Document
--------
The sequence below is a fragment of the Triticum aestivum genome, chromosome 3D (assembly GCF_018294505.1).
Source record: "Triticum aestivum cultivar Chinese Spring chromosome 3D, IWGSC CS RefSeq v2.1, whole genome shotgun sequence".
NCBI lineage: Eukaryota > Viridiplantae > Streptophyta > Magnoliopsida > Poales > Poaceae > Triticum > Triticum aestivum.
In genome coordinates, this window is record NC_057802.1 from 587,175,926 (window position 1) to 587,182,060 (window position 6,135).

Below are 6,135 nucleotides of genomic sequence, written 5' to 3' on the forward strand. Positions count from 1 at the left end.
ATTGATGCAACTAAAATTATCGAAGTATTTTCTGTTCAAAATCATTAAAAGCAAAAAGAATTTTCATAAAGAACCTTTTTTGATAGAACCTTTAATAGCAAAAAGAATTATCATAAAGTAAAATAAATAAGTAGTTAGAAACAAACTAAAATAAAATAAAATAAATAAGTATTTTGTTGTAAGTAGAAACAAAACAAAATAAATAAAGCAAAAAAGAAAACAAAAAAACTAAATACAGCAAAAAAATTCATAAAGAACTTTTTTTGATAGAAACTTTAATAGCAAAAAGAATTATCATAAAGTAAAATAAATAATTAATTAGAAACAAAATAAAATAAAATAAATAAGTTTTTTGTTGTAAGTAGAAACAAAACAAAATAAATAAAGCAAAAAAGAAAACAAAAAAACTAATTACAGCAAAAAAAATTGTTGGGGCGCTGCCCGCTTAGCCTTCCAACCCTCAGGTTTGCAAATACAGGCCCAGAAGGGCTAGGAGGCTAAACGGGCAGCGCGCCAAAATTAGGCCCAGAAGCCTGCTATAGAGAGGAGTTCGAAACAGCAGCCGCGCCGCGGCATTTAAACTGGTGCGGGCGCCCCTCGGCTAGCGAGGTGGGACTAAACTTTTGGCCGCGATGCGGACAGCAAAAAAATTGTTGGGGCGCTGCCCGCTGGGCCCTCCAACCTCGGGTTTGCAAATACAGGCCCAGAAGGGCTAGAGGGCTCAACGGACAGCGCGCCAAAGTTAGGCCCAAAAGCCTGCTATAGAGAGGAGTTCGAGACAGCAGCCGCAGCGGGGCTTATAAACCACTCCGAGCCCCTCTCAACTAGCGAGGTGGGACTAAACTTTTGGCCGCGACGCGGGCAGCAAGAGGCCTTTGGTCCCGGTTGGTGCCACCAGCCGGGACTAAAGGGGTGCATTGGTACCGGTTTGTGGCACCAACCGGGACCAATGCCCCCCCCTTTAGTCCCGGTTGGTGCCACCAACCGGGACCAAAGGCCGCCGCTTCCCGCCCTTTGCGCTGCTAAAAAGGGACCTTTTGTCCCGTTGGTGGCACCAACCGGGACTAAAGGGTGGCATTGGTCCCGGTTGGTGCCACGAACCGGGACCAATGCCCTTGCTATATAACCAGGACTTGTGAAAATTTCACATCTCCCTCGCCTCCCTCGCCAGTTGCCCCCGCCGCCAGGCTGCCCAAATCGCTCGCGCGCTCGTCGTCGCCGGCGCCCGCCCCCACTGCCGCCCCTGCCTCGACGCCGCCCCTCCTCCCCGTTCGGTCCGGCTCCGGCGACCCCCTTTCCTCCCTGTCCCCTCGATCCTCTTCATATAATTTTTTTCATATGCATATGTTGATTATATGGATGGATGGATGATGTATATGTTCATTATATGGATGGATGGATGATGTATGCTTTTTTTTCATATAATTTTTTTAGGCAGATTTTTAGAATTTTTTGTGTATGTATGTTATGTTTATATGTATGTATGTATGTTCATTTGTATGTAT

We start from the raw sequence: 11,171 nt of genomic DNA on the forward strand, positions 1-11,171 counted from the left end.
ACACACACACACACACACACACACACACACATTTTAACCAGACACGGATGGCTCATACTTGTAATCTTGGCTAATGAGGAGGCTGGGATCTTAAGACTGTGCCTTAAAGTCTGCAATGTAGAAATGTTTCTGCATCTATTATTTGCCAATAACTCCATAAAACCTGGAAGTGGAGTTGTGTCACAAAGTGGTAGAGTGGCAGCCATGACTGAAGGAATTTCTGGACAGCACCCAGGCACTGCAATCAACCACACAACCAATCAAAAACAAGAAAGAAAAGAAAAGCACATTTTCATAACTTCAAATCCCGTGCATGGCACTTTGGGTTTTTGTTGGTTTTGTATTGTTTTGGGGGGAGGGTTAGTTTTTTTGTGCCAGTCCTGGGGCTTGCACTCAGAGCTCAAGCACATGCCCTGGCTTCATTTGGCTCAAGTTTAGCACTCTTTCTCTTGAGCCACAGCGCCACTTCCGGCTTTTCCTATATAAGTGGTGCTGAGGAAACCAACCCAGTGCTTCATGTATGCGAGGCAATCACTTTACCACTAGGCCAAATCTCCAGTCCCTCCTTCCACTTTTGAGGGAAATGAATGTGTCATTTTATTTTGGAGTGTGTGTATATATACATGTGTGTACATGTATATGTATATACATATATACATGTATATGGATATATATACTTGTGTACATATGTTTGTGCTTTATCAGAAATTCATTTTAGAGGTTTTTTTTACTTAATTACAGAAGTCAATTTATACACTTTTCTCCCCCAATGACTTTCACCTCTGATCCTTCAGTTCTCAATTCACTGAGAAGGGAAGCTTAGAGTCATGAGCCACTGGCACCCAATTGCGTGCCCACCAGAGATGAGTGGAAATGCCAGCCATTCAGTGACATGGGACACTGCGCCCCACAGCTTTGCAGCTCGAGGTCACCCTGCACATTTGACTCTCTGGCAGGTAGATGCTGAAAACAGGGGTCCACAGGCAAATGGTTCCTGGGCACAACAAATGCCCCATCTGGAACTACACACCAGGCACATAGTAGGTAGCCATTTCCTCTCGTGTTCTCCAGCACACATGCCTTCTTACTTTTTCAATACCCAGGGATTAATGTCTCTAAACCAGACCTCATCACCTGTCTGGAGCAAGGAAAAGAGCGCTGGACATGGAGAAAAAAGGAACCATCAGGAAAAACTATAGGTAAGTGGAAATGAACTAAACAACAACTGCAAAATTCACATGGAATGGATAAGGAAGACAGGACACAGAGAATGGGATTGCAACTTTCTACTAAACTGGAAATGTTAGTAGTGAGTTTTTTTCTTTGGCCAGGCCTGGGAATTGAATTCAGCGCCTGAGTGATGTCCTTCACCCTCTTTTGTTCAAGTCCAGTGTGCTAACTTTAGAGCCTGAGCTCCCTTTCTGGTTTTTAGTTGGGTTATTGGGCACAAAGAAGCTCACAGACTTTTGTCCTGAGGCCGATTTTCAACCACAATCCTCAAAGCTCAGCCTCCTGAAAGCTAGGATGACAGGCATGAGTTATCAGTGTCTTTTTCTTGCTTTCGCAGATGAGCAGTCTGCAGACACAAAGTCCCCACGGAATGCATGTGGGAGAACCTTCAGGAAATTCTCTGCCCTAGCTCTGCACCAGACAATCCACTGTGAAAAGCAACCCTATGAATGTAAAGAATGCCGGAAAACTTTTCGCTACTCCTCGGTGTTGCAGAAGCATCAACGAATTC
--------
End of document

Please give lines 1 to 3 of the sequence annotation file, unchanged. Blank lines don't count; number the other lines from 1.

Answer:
The sequence below is a fragment of the Triticum aestivum genome, chromosome 3D (assembly GCF_018294505.1).
Source record: "Triticum aestivum cultivar Chinese Spring chromosome 3D, IWGSC CS RefSeq v2.1, whole genome shotgun sequence".
NCBI lineage: Eukaryota > Viridiplantae > Streptophyta > Magnoliopsida > Poales > Poaceae > Triticum > Triticum aestivum.